My hometown, Berkeley, has a long history of making sweeping gestures at the bete noire of the moment. It called for the impeachment of President Donald Trump. It made mobile phones provide radiation warnings. And back in the 1980s, it declared itself a nuclear-free zone.
But now Berkeley has a foe that it could actually do something about. This week the city declared a state of “existential climate emergency” and said it plans to eliminate all city greenhouse gases as soon as possible. The city also pledged to start drawing carbon dioxide out of the atmosphere, turning itself into a so-called “carbon sink” by 2030. It hasn’t defined how it will do this.
“Steadily rising temperatures have brought intensified wildfires, drought, and storms that have displaced and threatened thousands of people in California, and millions more around the world. We must act now,” said Cheryl Davila, the city councilwoman who proposed the resolution.
This is the kind of commitment governments around the world would be making if they actually took climate change seriously. Berkeley deserves kudos for taking this first step. The question is, will they take the next step? There are plenty of obstacles in the way: NIMBYs, town politics, and the powerful inertia of the status quo.
Cities that have pledged to eliminate their carbon emissions really can make a difference. In April, researchers found that cities in California can prevent a major portion of the state’s emissions all by themselves. But doing so would require huge changes, including a political reorientation.
The researchers looked at Berkeley specifically and found that the most significant way for the city to shrink its carbon footprint was by building more housing — filling in parking lots and vacant areas.
The problem is, it’s fashionable to say you support housing in Berkeley, then add a list of conditions and caveats that would make it very hard to to build anything. One of Berkeley’s subway stations is surrounded by a massive surface parking lot, which could turn into condos. But at the first community meeting to discuss the idea in March, neighbors lined up to oppose that change. The city council later opposed a state bill that would have made it easier for the regional rail system to build new housing.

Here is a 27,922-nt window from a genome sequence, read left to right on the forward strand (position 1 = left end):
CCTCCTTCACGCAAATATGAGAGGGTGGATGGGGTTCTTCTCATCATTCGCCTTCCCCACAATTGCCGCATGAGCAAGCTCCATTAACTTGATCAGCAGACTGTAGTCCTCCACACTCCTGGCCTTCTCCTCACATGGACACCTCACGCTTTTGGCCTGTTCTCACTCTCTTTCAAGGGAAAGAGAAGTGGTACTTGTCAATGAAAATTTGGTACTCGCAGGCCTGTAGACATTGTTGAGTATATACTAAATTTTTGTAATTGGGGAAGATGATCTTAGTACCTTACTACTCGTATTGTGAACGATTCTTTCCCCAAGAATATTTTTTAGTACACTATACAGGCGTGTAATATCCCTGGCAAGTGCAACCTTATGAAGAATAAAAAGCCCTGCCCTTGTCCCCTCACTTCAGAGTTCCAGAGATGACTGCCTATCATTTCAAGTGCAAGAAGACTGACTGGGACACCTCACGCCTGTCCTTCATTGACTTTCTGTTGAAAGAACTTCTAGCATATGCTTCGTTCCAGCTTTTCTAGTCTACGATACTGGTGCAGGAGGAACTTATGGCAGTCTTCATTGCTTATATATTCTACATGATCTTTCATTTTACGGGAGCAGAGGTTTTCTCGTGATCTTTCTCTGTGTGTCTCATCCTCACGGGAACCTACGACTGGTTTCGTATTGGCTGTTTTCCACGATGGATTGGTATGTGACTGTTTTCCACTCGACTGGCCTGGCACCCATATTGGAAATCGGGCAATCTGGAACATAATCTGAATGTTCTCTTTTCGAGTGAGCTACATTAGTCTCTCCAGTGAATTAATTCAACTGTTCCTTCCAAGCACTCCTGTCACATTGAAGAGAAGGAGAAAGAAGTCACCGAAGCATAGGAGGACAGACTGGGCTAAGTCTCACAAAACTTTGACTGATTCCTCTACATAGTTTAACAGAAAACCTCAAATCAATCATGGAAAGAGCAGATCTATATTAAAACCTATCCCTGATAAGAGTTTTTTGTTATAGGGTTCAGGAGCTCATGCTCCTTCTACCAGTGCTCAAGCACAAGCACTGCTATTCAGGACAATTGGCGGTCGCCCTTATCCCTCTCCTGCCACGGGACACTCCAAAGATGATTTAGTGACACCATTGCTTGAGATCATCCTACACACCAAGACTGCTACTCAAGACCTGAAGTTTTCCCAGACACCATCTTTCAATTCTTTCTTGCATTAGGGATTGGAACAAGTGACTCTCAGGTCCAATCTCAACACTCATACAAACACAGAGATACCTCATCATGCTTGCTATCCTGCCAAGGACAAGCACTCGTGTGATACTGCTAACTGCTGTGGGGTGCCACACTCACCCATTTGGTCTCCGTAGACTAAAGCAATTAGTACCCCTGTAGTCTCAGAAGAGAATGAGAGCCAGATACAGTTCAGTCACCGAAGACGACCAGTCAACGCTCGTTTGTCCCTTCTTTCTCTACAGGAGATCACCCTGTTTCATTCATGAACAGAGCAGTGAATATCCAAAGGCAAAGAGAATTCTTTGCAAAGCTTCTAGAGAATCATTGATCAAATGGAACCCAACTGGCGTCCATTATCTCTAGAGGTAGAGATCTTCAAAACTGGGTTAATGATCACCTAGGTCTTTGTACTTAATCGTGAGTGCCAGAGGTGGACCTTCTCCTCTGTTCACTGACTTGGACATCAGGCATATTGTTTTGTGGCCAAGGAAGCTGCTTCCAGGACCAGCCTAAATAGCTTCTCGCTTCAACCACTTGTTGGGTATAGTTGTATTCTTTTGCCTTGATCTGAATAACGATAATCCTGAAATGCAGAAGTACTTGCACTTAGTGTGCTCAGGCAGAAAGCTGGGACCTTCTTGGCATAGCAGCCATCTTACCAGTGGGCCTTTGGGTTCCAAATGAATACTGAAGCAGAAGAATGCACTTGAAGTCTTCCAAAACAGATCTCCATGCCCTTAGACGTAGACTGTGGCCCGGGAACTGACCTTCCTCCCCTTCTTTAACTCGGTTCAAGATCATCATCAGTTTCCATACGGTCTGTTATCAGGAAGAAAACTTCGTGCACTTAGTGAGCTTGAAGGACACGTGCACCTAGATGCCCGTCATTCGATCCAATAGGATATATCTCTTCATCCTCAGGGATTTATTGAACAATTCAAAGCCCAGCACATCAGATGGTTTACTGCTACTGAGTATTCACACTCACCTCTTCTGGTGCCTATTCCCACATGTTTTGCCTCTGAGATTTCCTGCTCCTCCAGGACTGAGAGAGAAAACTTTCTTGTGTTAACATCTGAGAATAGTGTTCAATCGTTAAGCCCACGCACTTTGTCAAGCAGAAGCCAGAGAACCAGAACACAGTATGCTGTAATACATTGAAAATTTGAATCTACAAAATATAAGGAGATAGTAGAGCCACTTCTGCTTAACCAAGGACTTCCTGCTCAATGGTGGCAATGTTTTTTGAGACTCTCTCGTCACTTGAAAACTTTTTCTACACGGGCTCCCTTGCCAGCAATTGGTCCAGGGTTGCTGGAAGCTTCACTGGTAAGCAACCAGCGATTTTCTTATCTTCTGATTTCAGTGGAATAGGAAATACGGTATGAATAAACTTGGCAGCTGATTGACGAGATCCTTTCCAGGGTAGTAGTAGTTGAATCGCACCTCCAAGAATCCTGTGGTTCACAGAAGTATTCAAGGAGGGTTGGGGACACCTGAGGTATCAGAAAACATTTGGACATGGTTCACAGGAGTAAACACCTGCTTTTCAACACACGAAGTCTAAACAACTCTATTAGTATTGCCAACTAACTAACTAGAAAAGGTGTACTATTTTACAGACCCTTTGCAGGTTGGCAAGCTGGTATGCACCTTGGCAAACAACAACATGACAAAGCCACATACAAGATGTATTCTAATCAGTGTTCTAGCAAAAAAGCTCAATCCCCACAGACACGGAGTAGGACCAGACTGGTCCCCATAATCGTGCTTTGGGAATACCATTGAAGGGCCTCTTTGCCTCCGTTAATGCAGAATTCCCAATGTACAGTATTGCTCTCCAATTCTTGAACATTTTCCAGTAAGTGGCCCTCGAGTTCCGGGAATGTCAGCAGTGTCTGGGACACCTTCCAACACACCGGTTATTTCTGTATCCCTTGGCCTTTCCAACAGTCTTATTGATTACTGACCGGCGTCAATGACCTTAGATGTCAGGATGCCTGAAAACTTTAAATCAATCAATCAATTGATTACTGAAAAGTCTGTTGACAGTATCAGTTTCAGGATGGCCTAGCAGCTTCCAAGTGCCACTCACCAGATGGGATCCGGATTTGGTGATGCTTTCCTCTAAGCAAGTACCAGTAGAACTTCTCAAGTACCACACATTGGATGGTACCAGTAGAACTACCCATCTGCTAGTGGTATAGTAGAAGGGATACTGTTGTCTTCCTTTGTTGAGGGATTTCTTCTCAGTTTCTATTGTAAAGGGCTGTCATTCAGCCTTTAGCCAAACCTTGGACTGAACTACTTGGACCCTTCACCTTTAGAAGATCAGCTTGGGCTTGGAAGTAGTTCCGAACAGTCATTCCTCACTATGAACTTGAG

Filling in cities with denser housing makes them more walkable, reducing the distances people have to travel and making transit and bike lanes more effective. Building more housing also allows more people to move into these environmentally friendly cities. Berkeley has traditionally put proposals for new apartment buildings through an exacting and expensive series of public hearings that can stretch on for years. The politics in Berkeley, and in many cities, usually favors existing residents.
Take this week’s meeting, in which the council pledged to eliminate emissions. Minutes earlier, the council had advanced regulations that would ensure new buildings didn’t mess up the views of existing residents. That would add another hoop for any housing development to jump through.
It’s understandable that many people want to keep their neighborhoods from changing. After all, they moved to Berkeley because they liked the way the city looked. As a result, things have remained pretty static. The current population stands at around 121,000; in 1950 it was 114,000. If Berkeley really is going to embrace the low carbon transformation, it will also have to change its approach to housing. And it would magnify its effect if Berkeley embraced development and allowed a lot more people to move in and enjoy a low-carbon lifestyle.
That’s just the first of many difficult political fights Berkeley faces. Dr. Janice Kirsch, an activist working with Climate Mobilization who was at the city council meeting on Tuesday, said campaigners are up to the task. “Now begins the hard work. We plan to show up to the city council meetings and hold their feet to the fire. We intend to be relentless.”